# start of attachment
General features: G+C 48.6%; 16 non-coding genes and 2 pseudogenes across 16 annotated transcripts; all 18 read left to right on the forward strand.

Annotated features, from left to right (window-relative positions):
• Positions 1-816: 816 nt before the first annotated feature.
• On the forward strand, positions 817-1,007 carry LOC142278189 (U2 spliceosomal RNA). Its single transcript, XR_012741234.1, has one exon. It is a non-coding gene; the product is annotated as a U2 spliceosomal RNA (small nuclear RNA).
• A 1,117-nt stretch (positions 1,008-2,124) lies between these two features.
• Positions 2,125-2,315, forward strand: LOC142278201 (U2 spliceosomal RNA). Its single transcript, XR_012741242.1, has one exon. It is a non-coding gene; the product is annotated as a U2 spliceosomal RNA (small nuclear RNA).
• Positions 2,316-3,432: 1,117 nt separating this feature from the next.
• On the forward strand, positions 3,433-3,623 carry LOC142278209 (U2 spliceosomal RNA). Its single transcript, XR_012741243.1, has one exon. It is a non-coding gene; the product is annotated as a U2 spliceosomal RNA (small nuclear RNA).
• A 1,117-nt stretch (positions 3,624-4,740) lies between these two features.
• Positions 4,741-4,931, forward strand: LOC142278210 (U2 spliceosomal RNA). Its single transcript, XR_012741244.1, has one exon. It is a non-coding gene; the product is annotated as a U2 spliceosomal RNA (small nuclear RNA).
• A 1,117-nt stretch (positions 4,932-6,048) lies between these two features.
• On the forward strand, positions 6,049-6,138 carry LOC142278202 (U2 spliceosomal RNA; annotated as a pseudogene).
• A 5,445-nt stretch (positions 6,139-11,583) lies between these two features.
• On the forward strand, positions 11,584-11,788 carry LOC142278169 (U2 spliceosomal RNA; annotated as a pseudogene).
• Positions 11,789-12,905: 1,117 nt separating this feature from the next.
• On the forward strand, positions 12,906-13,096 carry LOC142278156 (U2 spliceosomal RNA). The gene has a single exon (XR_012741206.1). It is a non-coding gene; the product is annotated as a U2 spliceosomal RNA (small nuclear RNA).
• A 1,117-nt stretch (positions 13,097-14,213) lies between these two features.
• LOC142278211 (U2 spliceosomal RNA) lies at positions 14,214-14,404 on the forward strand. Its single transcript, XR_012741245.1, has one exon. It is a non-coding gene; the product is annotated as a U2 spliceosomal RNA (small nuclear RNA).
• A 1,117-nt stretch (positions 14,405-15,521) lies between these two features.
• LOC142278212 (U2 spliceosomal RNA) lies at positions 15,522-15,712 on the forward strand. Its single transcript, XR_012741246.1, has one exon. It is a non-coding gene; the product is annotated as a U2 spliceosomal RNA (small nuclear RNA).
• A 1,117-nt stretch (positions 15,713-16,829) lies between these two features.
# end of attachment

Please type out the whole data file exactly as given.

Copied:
General features: G+C 48.6%; 16 non-coding genes and 2 pseudogenes across 16 annotated transcripts; all 18 read left to right on the forward strand.

Annotated features, from left to right (window-relative positions):
• Positions 1-816: 816 nt before the first annotated feature.
• On the forward strand, positions 817-1,007 carry LOC142278189 (U2 spliceosomal RNA). Its single transcript, XR_012741234.1, has one exon. It is a non-coding gene; the product is annotated as a U2 spliceosomal RNA (small nuclear RNA).
• A 1,117-nt stretch (positions 1,008-2,124) lies between these two features.
• Positions 2,125-2,315, forward strand: LOC142278201 (U2 spliceosomal RNA). Its single transcript, XR_012741242.1, has one exon. It is a non-coding gene; the product is annotated as a U2 spliceosomal RNA (small nuclear RNA).
• Positions 2,316-3,432: 1,117 nt separating this feature from the next.
• On the forward strand, positions 3,433-3,623 carry LOC142278209 (U2 spliceosomal RNA). Its single transcript, XR_012741243.1, has one exon. It is a non-coding gene; the product is annotated as a U2 spliceosomal RNA (small nuclear RNA).
• A 1,117-nt stretch (positions 3,624-4,740) lies between these two features.
• Positions 4,741-4,931, forward strand: LOC142278210 (U2 spliceosomal RNA). Its single transcript, XR_012741244.1, has one exon. It is a non-coding gene; the product is annotated as a U2 spliceosomal RNA (small nuclear RNA).
• A 1,117-nt stretch (positions 4,932-6,048) lies between these two features.
• On the forward strand, positions 6,049-6,138 carry LOC142278202 (U2 spliceosomal RNA; annotated as a pseudogene).
• A 5,445-nt stretch (positions 6,139-11,583) lies between these two features.
• On the forward strand, positions 11,584-11,788 carry LOC142278169 (U2 spliceosomal RNA; annotated as a pseudogene).
• Positions 11,789-12,905: 1,117 nt separating this feature from the next.
• On the forward strand, positions 12,906-13,096 carry LOC142278156 (U2 spliceosomal RNA). The gene has a single exon (XR_012741206.1). It is a non-coding gene; the product is annotated as a U2 spliceosomal RNA (small nuclear RNA).
• A 1,117-nt stretch (positions 13,097-14,213) lies between these two features.
• LOC142278211 (U2 spliceosomal RNA) lies at positions 14,214-14,404 on the forward strand. Its single transcript, XR_012741245.1, has one exon. It is a non-coding gene; the product is annotated as a U2 spliceosomal RNA (small nuclear RNA).
• A 1,117-nt stretch (positions 14,405-15,521) lies between these two features.
• LOC142278212 (U2 spliceosomal RNA) lies at positions 15,522-15,712 on the forward strand. Its single transcript, XR_012741246.1, has one exon. It is a non-coding gene; the product is annotated as a U2 spliceosomal RNA (small nuclear RNA).
• A 1,117-nt stretch (positions 15,713-16,829) lies between these two features.